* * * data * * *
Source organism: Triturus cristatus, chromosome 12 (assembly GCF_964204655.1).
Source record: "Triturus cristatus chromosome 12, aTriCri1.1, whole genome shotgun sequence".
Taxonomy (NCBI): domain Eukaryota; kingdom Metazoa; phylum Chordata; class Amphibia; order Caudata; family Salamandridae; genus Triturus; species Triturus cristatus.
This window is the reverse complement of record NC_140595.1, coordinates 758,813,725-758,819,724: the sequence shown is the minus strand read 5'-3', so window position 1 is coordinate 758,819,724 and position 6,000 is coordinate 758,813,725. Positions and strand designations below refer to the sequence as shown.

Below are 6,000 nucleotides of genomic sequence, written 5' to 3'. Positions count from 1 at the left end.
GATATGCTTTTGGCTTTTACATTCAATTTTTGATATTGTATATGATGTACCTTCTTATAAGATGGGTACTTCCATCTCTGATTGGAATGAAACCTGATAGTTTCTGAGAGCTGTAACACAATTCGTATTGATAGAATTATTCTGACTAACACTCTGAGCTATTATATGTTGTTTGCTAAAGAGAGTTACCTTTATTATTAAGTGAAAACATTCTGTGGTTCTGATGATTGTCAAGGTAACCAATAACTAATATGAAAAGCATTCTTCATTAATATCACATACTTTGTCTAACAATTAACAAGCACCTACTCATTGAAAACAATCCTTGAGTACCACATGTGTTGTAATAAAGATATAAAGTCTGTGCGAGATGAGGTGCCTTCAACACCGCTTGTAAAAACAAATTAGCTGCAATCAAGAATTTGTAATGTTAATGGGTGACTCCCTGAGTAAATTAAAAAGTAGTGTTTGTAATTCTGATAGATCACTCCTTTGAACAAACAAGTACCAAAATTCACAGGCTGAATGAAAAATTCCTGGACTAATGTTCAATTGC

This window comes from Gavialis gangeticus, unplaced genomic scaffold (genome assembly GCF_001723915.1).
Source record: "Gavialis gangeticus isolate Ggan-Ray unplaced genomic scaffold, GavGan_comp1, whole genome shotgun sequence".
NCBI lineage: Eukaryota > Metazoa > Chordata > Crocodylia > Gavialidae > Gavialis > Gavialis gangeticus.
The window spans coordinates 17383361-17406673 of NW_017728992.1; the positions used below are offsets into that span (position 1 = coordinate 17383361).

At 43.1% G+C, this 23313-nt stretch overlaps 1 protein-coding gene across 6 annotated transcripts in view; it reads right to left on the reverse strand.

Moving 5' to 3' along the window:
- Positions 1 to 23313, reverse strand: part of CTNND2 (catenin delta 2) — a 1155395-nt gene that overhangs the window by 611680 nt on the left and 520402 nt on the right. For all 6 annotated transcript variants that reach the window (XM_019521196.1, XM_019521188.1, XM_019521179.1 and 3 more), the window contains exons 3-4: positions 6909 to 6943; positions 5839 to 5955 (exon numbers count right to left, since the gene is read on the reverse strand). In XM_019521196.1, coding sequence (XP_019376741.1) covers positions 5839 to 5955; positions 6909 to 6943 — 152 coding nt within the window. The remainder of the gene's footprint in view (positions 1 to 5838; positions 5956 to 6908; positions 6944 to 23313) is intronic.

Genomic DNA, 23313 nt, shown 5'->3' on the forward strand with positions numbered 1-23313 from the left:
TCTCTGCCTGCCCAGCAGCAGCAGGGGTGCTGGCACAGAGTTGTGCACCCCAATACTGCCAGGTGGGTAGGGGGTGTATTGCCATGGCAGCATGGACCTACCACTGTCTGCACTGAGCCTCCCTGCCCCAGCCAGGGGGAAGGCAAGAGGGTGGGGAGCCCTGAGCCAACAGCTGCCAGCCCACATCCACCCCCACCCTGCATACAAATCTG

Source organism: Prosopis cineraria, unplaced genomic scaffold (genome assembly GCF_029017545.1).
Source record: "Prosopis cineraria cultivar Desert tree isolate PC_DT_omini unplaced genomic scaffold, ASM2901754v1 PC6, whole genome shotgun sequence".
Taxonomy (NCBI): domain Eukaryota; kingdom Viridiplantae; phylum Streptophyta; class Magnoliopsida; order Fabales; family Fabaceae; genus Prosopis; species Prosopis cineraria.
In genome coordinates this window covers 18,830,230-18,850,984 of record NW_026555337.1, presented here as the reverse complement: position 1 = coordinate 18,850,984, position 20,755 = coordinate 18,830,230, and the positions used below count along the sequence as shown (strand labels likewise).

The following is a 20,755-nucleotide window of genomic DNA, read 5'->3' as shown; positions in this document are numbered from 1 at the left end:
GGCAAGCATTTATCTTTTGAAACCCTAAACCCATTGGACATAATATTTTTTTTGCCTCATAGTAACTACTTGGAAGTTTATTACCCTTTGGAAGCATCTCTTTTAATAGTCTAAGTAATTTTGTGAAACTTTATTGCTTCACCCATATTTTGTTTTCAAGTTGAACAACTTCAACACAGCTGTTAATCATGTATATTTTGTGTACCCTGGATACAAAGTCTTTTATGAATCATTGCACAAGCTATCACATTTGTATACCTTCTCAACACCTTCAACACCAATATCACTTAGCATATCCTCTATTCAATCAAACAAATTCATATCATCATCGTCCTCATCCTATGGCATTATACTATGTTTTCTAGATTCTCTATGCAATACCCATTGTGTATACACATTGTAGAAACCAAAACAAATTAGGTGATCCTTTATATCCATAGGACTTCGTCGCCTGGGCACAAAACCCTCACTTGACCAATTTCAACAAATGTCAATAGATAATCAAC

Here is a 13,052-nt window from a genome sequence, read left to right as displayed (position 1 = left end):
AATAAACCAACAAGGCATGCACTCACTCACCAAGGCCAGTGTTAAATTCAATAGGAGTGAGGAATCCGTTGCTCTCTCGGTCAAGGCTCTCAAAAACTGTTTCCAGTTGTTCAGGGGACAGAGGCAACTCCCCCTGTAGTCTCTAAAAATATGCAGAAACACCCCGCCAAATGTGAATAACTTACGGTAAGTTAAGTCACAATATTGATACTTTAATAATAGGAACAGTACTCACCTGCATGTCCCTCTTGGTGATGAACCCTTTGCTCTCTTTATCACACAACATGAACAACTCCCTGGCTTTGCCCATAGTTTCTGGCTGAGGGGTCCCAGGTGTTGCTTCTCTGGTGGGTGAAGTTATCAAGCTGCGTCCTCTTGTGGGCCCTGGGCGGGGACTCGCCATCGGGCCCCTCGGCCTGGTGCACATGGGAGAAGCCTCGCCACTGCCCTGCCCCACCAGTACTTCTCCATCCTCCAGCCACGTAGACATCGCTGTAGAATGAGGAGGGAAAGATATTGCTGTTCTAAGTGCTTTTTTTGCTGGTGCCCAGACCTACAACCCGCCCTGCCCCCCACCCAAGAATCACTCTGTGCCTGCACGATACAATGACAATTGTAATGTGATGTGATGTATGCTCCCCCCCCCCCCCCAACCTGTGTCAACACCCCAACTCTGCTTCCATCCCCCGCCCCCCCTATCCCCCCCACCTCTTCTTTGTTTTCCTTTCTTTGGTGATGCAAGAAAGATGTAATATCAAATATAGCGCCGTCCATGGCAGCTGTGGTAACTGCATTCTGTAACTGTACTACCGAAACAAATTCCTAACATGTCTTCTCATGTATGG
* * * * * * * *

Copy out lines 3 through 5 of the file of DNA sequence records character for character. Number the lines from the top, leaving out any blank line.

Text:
Taxonomy (NCBI): domain Eukaryota; kingdom Metazoa; phylum Chordata; class Amphibia; order Caudata; family Salamandridae; genus Triturus; species Triturus cristatus.
This window is the reverse complement of record NC_140595.1, coordinates 758,813,725-758,819,724: the sequence shown is the minus strand read 5'-3', so window position 1 is coordinate 758,819,724 and position 6,000 is coordinate 758,813,725. Positions and strand designations below refer to the sequence as shown.

Below are 6,000 nucleotides of genomic sequence, written 5' to 3'. Positions count from 1 at the left end.